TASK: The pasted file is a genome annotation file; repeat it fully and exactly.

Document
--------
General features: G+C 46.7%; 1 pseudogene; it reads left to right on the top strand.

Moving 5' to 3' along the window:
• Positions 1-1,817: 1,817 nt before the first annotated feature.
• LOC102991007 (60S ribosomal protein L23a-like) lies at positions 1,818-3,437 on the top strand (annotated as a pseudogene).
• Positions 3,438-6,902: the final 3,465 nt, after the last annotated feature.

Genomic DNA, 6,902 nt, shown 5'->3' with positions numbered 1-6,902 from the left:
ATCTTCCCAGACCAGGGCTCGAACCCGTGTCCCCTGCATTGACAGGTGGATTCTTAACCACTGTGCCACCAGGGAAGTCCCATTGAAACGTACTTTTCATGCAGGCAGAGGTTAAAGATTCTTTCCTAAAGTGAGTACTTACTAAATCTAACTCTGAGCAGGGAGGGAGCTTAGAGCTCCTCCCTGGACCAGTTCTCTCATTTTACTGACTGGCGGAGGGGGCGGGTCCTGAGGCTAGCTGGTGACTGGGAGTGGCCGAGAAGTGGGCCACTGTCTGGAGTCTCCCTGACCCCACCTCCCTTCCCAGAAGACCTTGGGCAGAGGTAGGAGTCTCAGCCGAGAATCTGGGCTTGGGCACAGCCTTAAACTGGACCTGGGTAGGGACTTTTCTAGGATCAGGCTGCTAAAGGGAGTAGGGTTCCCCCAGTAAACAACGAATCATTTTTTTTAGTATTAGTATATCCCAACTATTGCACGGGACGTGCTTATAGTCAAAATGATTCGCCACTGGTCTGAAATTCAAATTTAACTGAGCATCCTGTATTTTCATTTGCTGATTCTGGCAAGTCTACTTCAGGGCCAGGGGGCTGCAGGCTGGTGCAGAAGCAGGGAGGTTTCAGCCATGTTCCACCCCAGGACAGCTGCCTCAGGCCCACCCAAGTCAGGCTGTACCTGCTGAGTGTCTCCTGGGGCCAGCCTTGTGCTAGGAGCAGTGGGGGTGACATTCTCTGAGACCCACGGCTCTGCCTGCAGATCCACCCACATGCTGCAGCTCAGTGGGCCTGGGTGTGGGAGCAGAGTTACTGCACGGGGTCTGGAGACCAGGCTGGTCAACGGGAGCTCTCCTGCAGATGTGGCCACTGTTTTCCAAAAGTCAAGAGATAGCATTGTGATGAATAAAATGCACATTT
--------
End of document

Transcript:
General features: G+C 46.7%; 1 pseudogene; it reads left to right on the top strand.

Moving 5' to 3' along the window:
• Positions 1-1,817: 1,817 nt before the first annotated feature.
• LOC102991007 (60S ribosomal protein L23a-like) lies at positions 1,818-3,437 on the top strand (annotated as a pseudogene).
• Positions 3,438-6,902: the final 3,465 nt, after the last annotated feature.

Genomic DNA, 6,902 nt, shown 5'->3' with positions numbered 1-6,902 from the left:
ATCTTCCCAGACCAGGGCTCGAACCCGTGTCCCCTGCATTGACAGGTGGATTCTTAACCACTGTGCCACCAGGGAAGTCCCATTGAAACGTACTTTTCATGCAGGCAGAGGTTAAAGATTCTTTCCTAAAGTGAGTACTTACTAAATCTAACTCTGAGCAGGGAGGGAGCTTAGAGCTCCTCCCTGGACCAGTTCTCTCATTTTACTGACTGGCGGAGGGGGCGGGTCCTGAGGCTAGCTGGTGACTGGGAGTGGCCGAGAAGTGGGCCACTGTCTGGAGTCTCCCTGACCCCACCTCCCTTCCCAGAAGACCTTGGGCAGAGGTAGGAGTCTCAGCCGAGAATCTGGGCTTGGGCACAGCCTTAAACTGGACCTGGGTAGGGACTTTTCTAGGATCAGGCTGCTAAAGGGAGTAGGGTTCCCCCAGTAAACAACGAATCATTTTTTTTAGTATTAGTATATCCCAACTATTGCACGGGACGTGCTTATAGTCAAAATGATTCGCCACTGGTCTGAAATTCAAATTTAACTGAGCATCCTGTATTTTCATTTGCTGATTCTGGCAAGTCTACTTCAGGGCCAGGGGGCTGCAGGCTGGTGCAGAAGCAGGGAGGTTTCAGCCATGTTCCACCCCAGGACAGCTGCCTCAGGCCCACCCAAGTCAGGCTGTACCTGCTGAGTGTCTCCTGGGGCCAGCCTTGTGCTAGGAGCAGTGGGGGTGACATTCTCTGAGACCCACGGCTCTGCCTGCAGATCCACCCACATGCTGCAGCTCAGTGGGCCTGGGTGTGGGAGCAGAGTTACTGCACGGGGTCTGGAGACCAGGCTGGTCAACGGGAGCTCTCCTGCAGATGTGGCCACTGTTTTCCAAAAGTCAAGAGATAGCATTGTGATGAATAAAATGCACATTT